Executing the posture in this way disengages both the gluteus maximus (butt) muscles and the abdominal muscles. These two huge muscle groups generally suffer from our western lifestyles, with so much sitting in chairs. It makes sense that they are weak, and the posture has altered to compensate for our weakness.
HOW TO CHANGE
To execute the posture properly, as has been done from Bose to Choudhury, the glutes and abs must engage to tilt the pelvis backward. This flattens the spine. The weight shifts back significantly, which means that the ankles must bend to push the knees forward. Notice the position of the knees of Bose, Mukerji and Choudhury. They are all significantly forward of the ankles.
Learning to practice Chair Posture this way can be challenging, especially when we've done it incorrectly for so long. Start very slowly. Bend the knees only slightly, and push them forward. Instead of focusing on your hips going back, bend your knees and push them forward. Whenever you feel your upper body leaning forward, straighten your legs a little bit, stand up, and again push your knees forward. Avoid letting the spine arch. Keep the back flat. You will notice that your abdominal muscles need to be quite tight.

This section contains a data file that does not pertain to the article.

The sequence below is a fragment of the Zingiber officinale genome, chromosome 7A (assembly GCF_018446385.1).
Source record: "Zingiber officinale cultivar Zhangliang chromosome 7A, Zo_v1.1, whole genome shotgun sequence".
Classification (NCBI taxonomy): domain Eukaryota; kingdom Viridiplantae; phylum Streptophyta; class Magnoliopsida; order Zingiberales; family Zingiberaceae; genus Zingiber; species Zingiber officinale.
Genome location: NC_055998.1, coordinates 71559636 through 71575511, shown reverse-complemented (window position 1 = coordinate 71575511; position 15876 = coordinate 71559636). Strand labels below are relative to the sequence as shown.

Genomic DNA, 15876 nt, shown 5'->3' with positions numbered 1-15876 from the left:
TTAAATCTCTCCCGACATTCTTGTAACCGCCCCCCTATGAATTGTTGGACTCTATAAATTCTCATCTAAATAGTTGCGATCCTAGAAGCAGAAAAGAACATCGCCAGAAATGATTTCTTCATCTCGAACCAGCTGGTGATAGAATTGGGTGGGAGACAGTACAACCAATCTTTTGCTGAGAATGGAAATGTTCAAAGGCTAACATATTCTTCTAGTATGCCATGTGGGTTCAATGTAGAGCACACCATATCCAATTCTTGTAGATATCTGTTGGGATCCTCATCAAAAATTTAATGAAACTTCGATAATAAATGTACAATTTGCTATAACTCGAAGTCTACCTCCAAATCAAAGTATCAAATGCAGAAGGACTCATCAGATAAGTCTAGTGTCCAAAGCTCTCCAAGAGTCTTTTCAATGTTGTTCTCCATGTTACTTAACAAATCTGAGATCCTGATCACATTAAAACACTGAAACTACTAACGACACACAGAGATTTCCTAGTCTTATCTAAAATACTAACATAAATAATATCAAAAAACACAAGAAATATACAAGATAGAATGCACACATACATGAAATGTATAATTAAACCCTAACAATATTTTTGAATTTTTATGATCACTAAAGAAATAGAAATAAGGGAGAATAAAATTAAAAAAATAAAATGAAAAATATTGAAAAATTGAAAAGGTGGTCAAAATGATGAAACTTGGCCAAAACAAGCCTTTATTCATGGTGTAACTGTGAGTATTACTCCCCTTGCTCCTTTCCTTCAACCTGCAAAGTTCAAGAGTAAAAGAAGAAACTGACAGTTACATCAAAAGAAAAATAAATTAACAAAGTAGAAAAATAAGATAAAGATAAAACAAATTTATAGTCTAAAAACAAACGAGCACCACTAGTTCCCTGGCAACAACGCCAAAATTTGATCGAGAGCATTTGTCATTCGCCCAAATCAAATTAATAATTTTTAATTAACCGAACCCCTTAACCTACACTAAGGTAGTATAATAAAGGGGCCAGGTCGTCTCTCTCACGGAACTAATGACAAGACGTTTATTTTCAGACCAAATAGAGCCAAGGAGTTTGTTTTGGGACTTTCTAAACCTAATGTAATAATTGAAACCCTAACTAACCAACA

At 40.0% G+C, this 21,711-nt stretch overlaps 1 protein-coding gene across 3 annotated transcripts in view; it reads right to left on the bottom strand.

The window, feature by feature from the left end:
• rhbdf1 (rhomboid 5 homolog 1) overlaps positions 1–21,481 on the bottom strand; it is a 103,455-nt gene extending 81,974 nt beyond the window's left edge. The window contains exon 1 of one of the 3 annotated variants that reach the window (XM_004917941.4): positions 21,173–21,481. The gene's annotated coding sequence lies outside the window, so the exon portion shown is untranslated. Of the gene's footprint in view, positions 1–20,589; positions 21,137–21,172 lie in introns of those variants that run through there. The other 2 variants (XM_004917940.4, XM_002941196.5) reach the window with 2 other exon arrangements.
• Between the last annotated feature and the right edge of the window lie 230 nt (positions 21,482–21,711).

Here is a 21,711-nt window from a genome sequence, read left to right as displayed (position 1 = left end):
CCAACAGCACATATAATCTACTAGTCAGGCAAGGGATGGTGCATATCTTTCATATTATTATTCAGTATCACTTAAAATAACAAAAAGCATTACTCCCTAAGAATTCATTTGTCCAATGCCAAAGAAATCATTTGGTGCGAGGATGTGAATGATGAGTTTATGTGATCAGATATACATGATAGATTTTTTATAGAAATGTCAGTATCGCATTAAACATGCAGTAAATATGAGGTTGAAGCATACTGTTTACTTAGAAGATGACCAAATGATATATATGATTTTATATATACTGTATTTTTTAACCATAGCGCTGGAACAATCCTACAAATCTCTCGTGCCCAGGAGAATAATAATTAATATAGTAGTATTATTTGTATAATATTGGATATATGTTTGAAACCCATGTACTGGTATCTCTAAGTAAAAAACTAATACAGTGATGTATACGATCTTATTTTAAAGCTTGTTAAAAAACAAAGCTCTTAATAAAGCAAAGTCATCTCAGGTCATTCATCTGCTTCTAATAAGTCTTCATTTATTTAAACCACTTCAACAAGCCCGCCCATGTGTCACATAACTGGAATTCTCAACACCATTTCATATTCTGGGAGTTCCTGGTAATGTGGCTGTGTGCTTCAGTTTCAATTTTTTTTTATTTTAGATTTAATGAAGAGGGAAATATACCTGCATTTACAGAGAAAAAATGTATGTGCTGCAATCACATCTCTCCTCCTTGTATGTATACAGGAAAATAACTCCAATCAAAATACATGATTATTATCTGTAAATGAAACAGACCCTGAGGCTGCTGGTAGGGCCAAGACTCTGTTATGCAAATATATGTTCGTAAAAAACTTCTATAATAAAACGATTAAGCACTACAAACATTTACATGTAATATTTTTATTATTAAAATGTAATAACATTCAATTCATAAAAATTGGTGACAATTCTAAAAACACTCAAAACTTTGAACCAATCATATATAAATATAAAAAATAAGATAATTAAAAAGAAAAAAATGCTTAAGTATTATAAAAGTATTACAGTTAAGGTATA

Practicing this way will integrate the muscles of your pelvis and spine, strengthen your ankles and improve your balance significantly.
This journal honors my ongoing experience with the practice, study and teaching of yoga.
1) Sridaiva Yoga: Good Intention But Imbalanced
2) Understanding Chair Posture
2) Why I Don't Use Sanskrit or Say Namaste
3) The Meaningless Drudgery of Physical Yoga
5) Beyond Bikram: Why This Is a Great Time For Ghosh Yoga